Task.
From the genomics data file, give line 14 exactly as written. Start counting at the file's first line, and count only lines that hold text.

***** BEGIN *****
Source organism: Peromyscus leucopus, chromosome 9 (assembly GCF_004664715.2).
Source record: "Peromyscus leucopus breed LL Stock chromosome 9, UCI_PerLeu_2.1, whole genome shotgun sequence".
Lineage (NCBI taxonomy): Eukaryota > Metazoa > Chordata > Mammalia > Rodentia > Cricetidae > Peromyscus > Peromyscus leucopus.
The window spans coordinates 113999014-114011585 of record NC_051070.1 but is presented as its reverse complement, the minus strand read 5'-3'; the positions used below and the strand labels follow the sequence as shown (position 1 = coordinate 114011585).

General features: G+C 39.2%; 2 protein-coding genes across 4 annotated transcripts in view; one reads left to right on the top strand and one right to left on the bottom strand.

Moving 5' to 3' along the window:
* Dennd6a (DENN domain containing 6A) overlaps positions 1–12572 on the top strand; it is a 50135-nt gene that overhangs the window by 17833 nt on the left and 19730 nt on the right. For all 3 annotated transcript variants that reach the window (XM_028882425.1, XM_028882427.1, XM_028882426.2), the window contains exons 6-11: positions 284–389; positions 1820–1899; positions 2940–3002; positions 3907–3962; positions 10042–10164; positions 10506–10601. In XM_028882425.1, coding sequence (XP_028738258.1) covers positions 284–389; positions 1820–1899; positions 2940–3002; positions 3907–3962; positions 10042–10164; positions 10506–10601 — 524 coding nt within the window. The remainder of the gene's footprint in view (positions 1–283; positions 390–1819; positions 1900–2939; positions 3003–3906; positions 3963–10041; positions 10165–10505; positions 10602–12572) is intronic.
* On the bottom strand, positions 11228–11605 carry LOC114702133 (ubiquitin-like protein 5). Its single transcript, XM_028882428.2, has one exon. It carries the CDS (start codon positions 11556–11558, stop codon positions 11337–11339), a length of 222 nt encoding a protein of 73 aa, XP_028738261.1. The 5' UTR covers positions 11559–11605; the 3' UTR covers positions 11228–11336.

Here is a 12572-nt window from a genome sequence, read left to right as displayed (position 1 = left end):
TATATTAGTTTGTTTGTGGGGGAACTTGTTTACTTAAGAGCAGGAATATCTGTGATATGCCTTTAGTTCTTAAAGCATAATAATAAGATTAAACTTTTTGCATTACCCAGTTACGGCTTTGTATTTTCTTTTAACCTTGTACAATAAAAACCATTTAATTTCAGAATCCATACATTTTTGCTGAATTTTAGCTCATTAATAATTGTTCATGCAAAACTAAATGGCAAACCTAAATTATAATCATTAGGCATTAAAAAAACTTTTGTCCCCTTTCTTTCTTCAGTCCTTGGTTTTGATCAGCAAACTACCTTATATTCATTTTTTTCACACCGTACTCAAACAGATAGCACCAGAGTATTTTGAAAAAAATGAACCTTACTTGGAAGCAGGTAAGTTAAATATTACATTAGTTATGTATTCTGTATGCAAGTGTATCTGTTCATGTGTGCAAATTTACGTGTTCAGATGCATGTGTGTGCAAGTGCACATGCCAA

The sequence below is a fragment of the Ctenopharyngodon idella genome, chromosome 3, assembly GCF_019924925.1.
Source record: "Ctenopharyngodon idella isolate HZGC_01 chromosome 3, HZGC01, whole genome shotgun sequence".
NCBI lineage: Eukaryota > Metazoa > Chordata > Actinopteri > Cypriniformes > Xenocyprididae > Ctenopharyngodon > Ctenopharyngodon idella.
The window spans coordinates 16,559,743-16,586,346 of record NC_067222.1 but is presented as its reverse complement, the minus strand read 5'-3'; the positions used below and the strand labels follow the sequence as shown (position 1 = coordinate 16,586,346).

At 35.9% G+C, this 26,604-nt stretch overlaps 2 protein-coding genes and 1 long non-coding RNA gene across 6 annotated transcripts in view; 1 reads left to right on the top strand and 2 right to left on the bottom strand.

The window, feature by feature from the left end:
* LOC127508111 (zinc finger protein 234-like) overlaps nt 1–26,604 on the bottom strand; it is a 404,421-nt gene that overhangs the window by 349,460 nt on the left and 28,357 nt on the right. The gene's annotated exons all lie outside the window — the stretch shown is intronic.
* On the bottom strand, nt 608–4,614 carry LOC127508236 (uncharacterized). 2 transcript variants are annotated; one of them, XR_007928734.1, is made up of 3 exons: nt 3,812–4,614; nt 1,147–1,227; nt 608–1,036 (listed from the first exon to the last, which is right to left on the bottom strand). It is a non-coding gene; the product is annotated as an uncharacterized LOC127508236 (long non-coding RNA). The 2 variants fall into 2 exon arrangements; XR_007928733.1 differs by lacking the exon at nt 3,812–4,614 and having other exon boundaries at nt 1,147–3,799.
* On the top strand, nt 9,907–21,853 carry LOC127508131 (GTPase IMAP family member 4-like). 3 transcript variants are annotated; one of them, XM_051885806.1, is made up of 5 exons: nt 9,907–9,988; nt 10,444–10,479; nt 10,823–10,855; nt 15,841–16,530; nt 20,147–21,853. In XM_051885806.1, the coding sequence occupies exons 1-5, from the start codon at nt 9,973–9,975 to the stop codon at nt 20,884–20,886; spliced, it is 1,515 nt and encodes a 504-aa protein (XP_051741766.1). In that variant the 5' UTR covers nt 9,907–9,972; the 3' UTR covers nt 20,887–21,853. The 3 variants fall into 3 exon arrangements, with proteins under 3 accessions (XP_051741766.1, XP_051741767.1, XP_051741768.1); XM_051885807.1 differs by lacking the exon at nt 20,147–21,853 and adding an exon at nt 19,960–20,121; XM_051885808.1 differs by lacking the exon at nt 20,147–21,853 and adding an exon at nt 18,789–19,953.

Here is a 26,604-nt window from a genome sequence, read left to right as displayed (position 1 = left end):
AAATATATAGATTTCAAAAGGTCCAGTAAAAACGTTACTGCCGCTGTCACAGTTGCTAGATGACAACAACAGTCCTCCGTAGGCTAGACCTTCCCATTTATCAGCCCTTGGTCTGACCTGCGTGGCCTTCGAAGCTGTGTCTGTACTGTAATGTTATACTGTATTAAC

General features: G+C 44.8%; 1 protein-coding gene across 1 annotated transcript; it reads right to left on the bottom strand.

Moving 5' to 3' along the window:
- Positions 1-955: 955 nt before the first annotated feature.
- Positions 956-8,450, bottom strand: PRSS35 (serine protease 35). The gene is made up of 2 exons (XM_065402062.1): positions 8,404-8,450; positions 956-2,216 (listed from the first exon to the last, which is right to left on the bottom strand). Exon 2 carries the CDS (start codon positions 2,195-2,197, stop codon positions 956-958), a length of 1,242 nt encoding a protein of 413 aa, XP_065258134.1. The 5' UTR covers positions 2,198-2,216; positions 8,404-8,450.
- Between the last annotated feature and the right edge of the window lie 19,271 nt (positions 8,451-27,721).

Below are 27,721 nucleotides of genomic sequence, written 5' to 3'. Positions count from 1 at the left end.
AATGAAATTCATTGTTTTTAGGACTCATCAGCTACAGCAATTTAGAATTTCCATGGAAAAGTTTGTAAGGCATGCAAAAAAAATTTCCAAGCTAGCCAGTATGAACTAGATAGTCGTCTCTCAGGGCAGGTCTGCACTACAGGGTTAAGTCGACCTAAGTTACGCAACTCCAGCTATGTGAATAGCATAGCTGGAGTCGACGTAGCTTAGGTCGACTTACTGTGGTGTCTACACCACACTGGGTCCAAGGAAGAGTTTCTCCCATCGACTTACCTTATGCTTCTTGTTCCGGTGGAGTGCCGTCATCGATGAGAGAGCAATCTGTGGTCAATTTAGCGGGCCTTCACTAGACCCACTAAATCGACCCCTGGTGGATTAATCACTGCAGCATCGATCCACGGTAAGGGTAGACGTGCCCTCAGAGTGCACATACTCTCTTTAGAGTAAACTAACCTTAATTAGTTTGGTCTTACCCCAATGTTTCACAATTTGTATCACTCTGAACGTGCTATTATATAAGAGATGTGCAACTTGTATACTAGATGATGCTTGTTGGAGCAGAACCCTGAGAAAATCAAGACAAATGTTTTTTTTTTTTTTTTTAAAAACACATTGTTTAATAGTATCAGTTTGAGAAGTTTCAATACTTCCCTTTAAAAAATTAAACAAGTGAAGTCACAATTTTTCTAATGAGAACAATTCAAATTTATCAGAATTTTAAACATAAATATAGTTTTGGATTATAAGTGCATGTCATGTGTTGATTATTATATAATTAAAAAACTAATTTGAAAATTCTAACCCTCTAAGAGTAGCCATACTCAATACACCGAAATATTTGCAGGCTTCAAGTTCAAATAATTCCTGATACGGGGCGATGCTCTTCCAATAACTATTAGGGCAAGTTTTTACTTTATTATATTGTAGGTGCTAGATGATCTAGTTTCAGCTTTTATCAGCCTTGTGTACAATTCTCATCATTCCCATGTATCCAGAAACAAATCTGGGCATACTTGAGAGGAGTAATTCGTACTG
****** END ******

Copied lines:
The window spans coordinates 16,559,743-16,586,346 of record NC_067222.1 but is presented as its reverse complement, the minus strand read 5'-3'; the positions used below and the strand labels follow the sequence as shown (position 1 = coordinate 16,586,346).